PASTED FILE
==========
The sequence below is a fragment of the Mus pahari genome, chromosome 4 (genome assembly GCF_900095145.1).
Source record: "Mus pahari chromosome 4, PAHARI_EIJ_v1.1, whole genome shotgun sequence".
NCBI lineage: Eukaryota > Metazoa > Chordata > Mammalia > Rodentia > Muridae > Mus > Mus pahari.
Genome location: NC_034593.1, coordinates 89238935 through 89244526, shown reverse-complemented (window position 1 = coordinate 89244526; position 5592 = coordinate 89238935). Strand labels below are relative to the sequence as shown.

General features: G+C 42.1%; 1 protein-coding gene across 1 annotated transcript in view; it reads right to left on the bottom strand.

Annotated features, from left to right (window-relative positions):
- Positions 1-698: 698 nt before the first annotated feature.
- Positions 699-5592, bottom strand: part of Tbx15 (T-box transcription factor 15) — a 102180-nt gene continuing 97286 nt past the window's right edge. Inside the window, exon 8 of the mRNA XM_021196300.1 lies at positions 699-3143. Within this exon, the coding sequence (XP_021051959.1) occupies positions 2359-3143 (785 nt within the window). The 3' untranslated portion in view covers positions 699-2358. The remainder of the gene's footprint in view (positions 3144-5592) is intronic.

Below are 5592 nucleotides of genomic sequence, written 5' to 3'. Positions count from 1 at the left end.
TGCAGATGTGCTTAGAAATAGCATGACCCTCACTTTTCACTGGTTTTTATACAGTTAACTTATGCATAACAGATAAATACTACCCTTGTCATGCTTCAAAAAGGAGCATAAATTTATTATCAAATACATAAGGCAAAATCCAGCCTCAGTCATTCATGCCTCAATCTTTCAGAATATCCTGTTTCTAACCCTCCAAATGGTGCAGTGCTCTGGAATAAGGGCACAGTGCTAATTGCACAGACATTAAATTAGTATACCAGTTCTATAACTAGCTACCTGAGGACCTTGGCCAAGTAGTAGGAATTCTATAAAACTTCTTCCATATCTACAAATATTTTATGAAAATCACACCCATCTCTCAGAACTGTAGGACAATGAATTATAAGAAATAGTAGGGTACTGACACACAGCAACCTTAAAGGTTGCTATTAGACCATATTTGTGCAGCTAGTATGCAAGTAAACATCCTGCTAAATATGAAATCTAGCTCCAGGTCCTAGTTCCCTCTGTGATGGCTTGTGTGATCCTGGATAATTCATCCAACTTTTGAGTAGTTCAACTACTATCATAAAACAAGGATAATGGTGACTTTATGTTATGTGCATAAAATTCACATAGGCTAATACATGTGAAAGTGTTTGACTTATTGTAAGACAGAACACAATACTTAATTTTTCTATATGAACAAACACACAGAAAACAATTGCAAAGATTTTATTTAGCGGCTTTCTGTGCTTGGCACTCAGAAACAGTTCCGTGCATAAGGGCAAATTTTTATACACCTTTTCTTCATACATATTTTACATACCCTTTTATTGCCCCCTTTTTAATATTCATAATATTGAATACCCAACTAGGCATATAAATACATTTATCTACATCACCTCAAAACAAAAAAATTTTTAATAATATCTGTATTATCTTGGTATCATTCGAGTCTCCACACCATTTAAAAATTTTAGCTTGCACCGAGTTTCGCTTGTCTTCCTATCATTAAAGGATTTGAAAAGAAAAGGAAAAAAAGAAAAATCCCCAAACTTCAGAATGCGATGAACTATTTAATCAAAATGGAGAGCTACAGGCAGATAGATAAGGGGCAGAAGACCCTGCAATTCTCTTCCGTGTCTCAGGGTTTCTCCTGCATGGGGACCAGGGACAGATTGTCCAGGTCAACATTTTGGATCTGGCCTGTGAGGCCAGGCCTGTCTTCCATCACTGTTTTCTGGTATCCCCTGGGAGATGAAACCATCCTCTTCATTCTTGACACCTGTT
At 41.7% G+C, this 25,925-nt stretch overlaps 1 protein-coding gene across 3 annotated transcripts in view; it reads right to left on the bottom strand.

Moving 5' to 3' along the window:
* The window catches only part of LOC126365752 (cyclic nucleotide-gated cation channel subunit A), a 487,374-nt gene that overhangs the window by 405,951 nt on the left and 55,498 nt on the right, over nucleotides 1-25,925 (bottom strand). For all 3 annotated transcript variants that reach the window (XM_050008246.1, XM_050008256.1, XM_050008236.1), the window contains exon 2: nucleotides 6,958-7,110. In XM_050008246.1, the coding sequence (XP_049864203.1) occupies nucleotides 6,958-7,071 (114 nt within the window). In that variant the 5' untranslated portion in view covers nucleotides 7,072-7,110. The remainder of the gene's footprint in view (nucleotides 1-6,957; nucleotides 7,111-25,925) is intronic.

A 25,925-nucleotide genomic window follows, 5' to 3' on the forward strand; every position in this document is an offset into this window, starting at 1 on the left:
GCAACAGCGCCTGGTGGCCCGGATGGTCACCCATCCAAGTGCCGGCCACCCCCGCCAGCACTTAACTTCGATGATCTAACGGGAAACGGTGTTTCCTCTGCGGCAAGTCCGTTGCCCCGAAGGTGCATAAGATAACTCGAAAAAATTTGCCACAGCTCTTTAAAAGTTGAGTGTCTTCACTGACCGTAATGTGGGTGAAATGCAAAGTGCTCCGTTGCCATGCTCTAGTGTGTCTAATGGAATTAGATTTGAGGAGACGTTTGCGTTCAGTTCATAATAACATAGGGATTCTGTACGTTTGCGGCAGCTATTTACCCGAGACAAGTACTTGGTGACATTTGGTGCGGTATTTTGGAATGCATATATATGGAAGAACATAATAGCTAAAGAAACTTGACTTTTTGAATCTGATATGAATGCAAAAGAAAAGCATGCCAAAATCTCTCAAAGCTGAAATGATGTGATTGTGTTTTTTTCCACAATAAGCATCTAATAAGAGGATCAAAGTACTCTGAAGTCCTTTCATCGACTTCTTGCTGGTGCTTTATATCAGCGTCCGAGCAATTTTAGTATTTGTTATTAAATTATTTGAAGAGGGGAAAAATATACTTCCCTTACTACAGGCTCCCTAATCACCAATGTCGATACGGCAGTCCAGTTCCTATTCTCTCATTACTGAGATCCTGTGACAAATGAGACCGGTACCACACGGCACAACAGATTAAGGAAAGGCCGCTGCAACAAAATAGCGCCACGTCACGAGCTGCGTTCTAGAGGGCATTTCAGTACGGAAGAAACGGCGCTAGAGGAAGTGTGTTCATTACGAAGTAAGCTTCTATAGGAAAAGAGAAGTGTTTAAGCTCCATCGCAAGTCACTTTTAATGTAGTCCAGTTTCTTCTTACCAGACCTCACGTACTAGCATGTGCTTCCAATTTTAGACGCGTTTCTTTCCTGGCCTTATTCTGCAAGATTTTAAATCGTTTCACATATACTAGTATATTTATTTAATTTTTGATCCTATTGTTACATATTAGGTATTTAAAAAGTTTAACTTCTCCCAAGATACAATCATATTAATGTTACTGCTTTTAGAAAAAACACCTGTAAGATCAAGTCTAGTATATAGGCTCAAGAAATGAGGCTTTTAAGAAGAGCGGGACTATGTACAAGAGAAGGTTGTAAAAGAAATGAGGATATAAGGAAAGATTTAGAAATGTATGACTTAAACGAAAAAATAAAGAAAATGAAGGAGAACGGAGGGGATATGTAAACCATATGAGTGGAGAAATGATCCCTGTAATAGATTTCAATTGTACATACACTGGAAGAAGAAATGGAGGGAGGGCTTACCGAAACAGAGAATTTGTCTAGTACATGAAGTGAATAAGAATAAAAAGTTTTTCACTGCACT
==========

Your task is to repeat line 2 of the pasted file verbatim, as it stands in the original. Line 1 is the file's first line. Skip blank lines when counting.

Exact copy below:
Source record: "Mus pahari chromosome 4, PAHARI_EIJ_v1.1, whole genome shotgun sequence".